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Discover how blended learning and technology innovations are inspiring students and increasing their achievement, powering seamless formative assessment, and supporting new standards, including the CCSSM

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The innovators behind DreamBox had a dream: a future where every student enjoys an individually-tailored world class learning experience.

They recognized that the Web had completely transformed eCommerce (with “smart” recommendation engines that tracked your preferences and personalized responses), but not so for eLearning.

(Click) And in fact, their previous work experience with Expedia, Microsoft and Amazon told them that the technology was there, waiting to be accessed.

(Click) So they went out and gathered a team of math experts. They went to John Van de Walle first, who immediately recommended Cathy Fosnot. In addition, they added Skip Fennell to the team, who had done a lot of work on the Big Ideas in math (as a former president of NCTM and contributor to the Focal Points) and John Bransford, a cognitive psychologist, for his landmark work on how people learn and how students learn mathematics.

(Click) Together, they worked to create a web-based learning resource that was adaptive to the needs of the student – truly differentiated instruction accessed through technology.

(NOTE: To demonstrate these virtual manipulatives you need to be connected to the internet and showing this PPT in presentation mode.Click the underlined word to go to a TUTORIAL Lesson on that manipulative. You may need to log in (in the future check the box so that DB automatically logs you in).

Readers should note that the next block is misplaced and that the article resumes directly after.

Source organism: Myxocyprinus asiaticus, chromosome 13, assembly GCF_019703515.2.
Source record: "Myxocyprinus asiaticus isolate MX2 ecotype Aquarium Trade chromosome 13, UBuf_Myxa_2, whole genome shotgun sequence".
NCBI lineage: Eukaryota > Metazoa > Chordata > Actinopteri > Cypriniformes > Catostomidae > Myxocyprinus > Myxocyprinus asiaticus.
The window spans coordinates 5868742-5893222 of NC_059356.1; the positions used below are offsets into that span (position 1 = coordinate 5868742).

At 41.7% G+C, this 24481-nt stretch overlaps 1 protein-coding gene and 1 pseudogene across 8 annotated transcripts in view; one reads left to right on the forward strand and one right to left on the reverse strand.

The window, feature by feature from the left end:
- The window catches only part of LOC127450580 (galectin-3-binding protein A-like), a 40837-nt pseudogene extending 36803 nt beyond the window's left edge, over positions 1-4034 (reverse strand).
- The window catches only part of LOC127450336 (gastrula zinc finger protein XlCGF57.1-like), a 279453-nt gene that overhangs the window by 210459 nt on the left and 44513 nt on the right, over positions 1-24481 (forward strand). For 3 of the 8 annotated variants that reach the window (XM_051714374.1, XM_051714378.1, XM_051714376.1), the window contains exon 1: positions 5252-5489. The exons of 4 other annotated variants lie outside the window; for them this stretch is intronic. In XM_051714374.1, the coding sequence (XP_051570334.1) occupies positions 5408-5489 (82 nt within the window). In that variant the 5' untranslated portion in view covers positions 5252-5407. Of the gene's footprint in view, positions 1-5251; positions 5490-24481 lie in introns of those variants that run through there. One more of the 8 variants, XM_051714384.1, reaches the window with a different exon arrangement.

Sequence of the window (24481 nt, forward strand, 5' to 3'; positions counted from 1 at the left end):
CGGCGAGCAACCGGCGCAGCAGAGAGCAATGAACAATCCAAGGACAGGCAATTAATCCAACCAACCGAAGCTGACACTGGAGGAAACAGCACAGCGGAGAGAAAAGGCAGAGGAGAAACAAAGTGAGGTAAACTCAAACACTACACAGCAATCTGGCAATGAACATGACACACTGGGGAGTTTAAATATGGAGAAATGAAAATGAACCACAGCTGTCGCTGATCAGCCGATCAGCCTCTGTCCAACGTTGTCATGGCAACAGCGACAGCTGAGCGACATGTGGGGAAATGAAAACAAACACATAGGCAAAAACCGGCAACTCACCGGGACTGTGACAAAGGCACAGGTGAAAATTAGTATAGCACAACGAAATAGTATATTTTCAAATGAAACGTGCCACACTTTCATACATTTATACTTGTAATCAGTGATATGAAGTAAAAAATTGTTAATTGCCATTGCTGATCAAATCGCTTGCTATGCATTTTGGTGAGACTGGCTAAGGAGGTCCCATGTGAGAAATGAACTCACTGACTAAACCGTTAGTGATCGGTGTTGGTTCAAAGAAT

I would suggest demonstrating the Mathrack since it’s the one that Cathy Fosnot made famous and might be unknown to your audience. But they’re all very good and quite unique.)

(click) Typical computer programs operate in a linear fashion: you work through a series of objectives and when you meet the requirements, you move on to the next one.

While they may call themselves “adaptive”, it’s only in a very limited way: if students “pass” an objective quickly, they don’t have to do all the questions, but they still must demonstrate mastery at each level.

(click) Not so with DreamBox. DreamBox continuously gathers data on every move a student makes -- every mouse click, every hesitation, every movement of the mouse – and based on those moves, determines the next appropriate instructional move a student needs to optimize learning. DreamBox continually assesses and adapts the learning environment – the math content, the level of difficulty, the pacing and sequence of lessons – all in order to maximize success. It is completely responsive and personalized and the path a student takes is uniquely his or her own.

(click) In fact, there are over 350 lessons in DreamBox, representing literally millions of paths a student could take. All dependent on the moves they make.